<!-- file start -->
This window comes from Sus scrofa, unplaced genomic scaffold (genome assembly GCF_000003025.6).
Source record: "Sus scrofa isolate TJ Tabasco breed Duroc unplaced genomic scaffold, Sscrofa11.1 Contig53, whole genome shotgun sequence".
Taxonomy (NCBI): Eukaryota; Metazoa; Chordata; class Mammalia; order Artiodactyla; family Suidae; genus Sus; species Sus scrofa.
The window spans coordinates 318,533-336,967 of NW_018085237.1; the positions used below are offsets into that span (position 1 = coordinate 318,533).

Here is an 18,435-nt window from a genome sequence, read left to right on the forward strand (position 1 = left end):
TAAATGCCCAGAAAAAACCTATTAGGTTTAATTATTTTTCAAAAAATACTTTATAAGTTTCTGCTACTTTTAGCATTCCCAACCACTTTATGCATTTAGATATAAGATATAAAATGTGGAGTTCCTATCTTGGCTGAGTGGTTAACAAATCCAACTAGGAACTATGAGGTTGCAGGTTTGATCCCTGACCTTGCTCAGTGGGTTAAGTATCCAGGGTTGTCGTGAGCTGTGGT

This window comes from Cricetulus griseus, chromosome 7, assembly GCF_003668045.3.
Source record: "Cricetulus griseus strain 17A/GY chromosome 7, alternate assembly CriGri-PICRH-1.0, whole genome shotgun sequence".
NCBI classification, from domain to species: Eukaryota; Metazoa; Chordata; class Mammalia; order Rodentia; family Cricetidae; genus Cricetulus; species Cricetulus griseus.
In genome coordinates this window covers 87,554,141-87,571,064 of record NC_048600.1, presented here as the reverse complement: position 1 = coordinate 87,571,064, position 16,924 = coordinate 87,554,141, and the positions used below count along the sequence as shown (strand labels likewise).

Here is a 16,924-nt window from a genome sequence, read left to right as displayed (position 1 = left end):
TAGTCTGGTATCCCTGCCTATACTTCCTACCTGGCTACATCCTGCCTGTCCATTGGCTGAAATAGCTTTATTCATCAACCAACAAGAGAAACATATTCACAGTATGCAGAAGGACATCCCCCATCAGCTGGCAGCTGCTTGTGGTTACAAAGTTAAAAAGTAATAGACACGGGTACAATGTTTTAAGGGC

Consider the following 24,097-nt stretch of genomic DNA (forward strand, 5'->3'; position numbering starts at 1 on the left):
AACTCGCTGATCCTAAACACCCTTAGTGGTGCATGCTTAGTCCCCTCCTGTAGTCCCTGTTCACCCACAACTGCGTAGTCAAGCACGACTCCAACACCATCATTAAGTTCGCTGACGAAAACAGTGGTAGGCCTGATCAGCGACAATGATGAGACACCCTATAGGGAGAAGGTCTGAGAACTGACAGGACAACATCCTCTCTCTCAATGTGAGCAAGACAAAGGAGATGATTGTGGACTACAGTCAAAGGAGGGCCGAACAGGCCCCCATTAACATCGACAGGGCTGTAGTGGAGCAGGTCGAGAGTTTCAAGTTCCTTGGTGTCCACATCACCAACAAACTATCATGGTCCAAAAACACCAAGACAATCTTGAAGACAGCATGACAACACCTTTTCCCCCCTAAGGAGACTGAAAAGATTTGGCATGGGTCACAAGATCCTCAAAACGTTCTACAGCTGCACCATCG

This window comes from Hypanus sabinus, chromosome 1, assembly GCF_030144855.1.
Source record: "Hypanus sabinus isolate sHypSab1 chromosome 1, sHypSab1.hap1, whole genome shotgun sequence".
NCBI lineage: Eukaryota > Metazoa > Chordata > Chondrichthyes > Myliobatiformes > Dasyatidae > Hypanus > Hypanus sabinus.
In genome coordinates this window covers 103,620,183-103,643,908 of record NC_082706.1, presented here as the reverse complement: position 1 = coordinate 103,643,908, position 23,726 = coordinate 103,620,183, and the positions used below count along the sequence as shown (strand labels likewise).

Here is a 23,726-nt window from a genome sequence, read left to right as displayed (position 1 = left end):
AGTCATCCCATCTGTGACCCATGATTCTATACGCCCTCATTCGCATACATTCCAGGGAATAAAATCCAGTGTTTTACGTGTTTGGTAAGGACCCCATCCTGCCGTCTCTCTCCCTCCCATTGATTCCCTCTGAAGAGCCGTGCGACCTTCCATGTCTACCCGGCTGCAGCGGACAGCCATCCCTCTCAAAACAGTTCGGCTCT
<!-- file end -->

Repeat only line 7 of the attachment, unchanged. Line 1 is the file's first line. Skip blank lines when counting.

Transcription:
This window comes from Cricetulus griseus, chromosome 7, assembly GCF_003668045.3.